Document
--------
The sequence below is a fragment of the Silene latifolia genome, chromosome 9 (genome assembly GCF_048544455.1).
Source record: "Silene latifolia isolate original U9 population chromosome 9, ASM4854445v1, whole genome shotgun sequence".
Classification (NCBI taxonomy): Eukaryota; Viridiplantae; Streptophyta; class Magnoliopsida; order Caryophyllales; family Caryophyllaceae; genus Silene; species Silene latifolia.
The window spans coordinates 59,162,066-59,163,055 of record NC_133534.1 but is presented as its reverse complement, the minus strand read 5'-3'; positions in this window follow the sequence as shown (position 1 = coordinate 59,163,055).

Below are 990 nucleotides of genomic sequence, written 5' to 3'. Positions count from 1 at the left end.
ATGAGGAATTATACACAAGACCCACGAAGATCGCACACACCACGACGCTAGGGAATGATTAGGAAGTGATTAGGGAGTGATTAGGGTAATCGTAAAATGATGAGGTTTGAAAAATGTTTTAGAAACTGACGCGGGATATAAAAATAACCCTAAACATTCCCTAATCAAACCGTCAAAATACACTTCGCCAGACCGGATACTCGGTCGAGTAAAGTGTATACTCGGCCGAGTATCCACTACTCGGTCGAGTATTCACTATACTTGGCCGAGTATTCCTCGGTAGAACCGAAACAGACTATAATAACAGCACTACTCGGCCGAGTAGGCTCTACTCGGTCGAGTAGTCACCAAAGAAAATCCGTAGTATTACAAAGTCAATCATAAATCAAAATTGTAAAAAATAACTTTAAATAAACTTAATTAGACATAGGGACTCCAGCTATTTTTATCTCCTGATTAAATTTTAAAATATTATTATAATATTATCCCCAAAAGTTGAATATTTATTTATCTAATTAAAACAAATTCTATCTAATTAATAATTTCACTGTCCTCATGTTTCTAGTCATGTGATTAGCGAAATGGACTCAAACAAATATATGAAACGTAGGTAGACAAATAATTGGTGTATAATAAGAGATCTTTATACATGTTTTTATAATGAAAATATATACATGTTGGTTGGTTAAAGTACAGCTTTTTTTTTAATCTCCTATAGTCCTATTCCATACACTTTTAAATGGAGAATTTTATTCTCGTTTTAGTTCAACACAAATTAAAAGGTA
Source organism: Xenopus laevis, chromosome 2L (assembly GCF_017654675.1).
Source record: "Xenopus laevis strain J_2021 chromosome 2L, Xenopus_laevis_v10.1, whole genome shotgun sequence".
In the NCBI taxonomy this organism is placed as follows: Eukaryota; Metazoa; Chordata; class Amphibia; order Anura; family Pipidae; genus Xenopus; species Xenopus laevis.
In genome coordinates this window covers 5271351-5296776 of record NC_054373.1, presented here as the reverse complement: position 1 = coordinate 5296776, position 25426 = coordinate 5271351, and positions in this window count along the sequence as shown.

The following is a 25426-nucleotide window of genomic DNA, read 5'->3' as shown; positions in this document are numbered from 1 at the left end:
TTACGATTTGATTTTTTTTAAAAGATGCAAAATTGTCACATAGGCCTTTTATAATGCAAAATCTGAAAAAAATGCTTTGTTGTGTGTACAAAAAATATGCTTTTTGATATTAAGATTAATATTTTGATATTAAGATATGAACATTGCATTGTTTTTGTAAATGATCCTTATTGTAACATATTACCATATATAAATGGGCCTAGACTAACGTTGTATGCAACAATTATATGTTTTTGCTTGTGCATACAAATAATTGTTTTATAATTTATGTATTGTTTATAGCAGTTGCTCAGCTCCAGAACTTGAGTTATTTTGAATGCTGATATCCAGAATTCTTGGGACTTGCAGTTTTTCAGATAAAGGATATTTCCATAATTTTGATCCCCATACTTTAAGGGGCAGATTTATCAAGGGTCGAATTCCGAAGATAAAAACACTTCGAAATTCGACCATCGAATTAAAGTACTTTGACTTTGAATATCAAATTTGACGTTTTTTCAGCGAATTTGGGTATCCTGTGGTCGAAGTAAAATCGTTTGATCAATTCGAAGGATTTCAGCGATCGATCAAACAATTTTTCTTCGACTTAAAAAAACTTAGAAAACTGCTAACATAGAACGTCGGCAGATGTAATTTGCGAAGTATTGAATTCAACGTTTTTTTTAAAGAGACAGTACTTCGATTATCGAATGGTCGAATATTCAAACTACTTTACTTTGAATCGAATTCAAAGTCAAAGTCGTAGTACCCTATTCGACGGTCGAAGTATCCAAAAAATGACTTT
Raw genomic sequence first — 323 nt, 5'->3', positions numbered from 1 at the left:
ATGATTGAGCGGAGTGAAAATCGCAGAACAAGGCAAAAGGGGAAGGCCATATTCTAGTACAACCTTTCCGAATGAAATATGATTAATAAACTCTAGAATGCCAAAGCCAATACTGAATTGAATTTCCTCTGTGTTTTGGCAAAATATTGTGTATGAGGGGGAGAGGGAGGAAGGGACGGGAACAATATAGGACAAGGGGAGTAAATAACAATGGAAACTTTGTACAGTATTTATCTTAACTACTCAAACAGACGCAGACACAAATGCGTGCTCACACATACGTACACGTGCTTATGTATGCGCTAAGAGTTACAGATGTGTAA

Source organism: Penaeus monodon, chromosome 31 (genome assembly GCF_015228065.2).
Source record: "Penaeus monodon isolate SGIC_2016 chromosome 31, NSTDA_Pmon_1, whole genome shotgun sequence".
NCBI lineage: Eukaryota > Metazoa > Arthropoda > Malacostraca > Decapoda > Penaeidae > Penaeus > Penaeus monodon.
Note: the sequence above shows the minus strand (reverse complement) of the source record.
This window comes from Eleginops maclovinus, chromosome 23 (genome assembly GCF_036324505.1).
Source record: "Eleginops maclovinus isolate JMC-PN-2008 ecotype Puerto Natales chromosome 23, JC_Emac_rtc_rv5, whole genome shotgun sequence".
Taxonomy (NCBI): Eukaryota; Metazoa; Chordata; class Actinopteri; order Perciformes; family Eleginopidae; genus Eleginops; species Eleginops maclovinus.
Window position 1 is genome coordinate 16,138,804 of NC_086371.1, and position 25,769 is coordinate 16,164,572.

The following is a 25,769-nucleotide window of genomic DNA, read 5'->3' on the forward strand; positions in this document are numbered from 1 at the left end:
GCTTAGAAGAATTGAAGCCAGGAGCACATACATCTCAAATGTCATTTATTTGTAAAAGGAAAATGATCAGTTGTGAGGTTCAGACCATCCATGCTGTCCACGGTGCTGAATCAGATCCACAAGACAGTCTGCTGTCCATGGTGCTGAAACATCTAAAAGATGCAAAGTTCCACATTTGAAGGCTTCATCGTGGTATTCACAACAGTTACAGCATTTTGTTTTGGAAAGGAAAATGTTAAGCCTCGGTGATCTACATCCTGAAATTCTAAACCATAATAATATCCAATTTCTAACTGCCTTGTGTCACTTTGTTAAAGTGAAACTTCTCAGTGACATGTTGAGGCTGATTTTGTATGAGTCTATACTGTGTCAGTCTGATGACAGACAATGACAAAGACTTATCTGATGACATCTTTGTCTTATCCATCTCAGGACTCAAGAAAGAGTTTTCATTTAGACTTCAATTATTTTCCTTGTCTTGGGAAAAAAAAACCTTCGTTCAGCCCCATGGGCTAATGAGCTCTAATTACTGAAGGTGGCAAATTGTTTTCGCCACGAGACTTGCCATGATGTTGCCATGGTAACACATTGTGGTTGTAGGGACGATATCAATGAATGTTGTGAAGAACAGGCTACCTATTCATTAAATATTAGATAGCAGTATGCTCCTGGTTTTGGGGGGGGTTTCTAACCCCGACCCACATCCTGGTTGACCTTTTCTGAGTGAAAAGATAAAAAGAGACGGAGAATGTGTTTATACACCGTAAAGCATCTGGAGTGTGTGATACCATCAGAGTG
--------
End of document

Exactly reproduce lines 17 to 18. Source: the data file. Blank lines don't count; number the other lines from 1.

NCBI lineage: Eukaryota > Metazoa > Arthropoda > Malacostraca > Decapoda > Penaeidae > Penaeus > Penaeus monodon.
Note: the sequence above shows the minus strand (reverse complement) of the source record.